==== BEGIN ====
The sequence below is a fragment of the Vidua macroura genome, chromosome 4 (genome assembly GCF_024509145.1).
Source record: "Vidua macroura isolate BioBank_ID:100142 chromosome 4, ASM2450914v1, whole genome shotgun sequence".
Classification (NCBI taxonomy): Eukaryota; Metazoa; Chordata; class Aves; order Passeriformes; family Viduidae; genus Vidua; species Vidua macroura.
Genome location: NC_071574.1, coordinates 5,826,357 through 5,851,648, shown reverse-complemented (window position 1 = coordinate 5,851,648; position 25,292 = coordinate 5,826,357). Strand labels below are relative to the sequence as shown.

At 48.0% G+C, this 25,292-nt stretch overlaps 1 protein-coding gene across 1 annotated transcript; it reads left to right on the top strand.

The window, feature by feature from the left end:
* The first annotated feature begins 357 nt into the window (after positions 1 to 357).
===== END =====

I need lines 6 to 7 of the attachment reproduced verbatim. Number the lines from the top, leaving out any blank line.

The window, feature by feature from the left end:
* The first annotated feature begins 357 nt into the window (after positions 1 to 357).